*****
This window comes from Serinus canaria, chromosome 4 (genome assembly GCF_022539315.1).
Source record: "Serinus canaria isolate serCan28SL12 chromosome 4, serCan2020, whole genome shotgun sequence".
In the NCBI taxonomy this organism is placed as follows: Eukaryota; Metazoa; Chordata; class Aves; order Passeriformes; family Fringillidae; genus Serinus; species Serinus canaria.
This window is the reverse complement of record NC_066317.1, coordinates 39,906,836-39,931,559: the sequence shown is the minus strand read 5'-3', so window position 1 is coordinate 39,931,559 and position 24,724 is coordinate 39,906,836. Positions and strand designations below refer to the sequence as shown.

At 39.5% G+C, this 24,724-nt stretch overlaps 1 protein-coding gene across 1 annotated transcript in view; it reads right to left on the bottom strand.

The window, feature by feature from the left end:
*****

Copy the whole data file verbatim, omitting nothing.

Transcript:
This window comes from Serinus canaria, chromosome 4 (genome assembly GCF_022539315.1).
Source record: "Serinus canaria isolate serCan28SL12 chromosome 4, serCan2020, whole genome shotgun sequence".
In the NCBI taxonomy this organism is placed as follows: Eukaryota; Metazoa; Chordata; class Aves; order Passeriformes; family Fringillidae; genus Serinus; species Serinus canaria.
This window is the reverse complement of record NC_066317.1, coordinates 39,906,836-39,931,559: the sequence shown is the minus strand read 5'-3', so window position 1 is coordinate 39,931,559 and position 24,724 is coordinate 39,906,836. Positions and strand designations below refer to the sequence as shown.

At 39.5% G+C, this 24,724-nt stretch overlaps 1 protein-coding gene across 1 annotated transcript in view; it reads right to left on the bottom strand.

The window, feature by feature from the left end: